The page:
Billion-buck voyage into unknown

Strategic Computing
February 6, 2004

The subject of this book is a US initiative dubbed strategic computing (SC), which released a large amount of additional research funding in the quest for artificial intelligence (AI). The initiative supported research at all levels, from the high-speed computer-based hardware technology required to make it effective, through to high-level software for algorithms handling aspects such as vision recognition and expert systems.

The authors estimate that just over $1 billion was spent on the endeavour by Darpa (Defense Advanced Research Projects Agency). How and why was such a sum spent on what is deemed by most to be a failure?

Part one presents the three instigators of the initiative: Robert Kahn was the "visionary", whose credentials include co-developing the underlying protocols used by all internet traffic; Robert Cooper acted as the "salesman", whose skills lay in selling the idea to politicians; and Lynn Conway was the "executor", whose reputation was in VLSI (Very Large Scale Integration) hardware design and who developed a process for the initiative.

Without Kahn, the initiative would never have gained enough momentum to happen. Unfortunately, his vision of research-led activity conflicted with Cooper's view of application-driven projects, and this was never really resolved. Kahn thought of SC as a pyramid of technologies, whereas Cooper concentrated on a timeline of activities. In addition, all three of these major instigators left SC in 1985, quite early on, and a succession of subsequent directors tried to imprint their own particular and differing views on the initiative.

Part two covers the various main areas that SC tackled, from the bottom up, approximately following Kahn's original pyramidal model. It looks at Mosis (the Metal Oxide Semiconductor Implementation Service), covering the infrastructure for microelectronics support in SC, and at SC's concentration on Lisp (List Processing) machines with good support for symbolic processing in AI applications.

At the architecture level, the most famous SC project was the "connection machine", a highly parallel supercomputer that led to the formation of the company Thinking Machines, which was ultimately unsuccessful and filed for bankruptcy protection in 1994.

Also unsuccessful was the "autonomous land vehicle", an application project that was meant to drive itself, unaided by humans, at increasing speeds as the project progressed. It depended on effective vision algorithms, which would allow the vehicle to interpret the surrounding landscape and take appropriate action, but the algorithms proved much harder to determine than was anticipated. Huge processing power was required and problems such as changing weather conditions and lighting added to the difficulties. In addition, although this was a real application, there was no real customer, such as the army, who had bought into the idea.

Part three covers the middle (1985-89) and final years of SC, together with a short but useful conclusion. The succession of directors with different views caused changes in direction and emphasis as SC progressed, and there was also the political angle to consider to ensure continued funding. These were the Reagan years of the "strategic defense initiative" and, to some at least, SC formed a computing component of this. The very name has SDI connotations.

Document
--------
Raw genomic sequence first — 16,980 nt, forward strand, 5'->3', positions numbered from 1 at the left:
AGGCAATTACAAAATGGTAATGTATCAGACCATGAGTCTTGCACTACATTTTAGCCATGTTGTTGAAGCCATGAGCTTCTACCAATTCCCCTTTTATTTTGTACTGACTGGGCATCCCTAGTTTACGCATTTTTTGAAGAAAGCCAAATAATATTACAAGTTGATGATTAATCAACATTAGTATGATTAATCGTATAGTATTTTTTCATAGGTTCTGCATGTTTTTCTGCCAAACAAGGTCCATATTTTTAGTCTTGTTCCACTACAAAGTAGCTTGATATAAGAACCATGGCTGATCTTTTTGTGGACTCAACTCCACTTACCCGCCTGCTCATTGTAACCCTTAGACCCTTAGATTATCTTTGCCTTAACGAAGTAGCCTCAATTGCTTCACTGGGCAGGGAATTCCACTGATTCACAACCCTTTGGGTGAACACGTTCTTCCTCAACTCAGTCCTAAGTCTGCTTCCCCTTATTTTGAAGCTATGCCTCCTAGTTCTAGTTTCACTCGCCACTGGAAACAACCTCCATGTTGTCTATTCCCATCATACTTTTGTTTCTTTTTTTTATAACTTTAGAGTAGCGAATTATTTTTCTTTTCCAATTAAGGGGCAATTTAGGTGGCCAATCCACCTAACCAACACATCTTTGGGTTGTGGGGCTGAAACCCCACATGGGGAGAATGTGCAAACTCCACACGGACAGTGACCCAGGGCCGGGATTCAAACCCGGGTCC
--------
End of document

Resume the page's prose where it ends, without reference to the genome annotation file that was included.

As SC neared its end, there was talk of SC 2. But ultimately SC died rather quietly (especially considering its $1 billion price tag) and was, in effect, subsumed by the "high performance computing and communications initiative". The emphasis on AI was removed. SC had largely ignored network research, which is odd given Kahn's pivotal role in developing the internet protocol infrastructure. Ultimately, this proved far more important and long lasting, something he may not have originally predicted.

For those who do not have time to read the entire book, the conclusion provides a good summary and analysis. However, like SC itself, the book is very inward looking. Apart from a brief mention of the Japanese "fifth-generation" programme that threatened to outstrip the US in the race for AI expertise and was used as a reason for the vast funding raised for SC, there is no real international context. Other collaborative programmes, such as the European Strategic Programme for Research in Information Technology (Esprit) or Alvey in the UK, also during the 1980s, are not mentioned.

Research is high risk by nature and Darpa took a high-risk approach that unsurprisingly failed overall, given the number of unknown strands required for success. Darpa funded much of the early research that led to the internet, so it has not wasted all its research funding over the years.

However, while SC expended huge sums on AI, Tim Berners-Lee, with virtually no financial support, developed the fledgling worldwide web. It is interesting to think what might have happened if SC had supported networking research rather than AI.

The book includes more than 70 pages of notes as well as a comprehensive index. It is a worthwhile scholarly work giving a useful overview. While I suspect that not many individual researchers will buy it, it would be a worthwhile addition to any library with a comprehensive computing history section.

Jonathan Bowen is professor of computing, South Bank University, London.

Strategic Computing: DARPA and the Quest for Machine Intelligence, 1983-1993

Author - Alex Roland with Philip Shiman
Publisher - MIT Press
Pages - 4
Price - £34.95
ISBN - 0 262 18226 2

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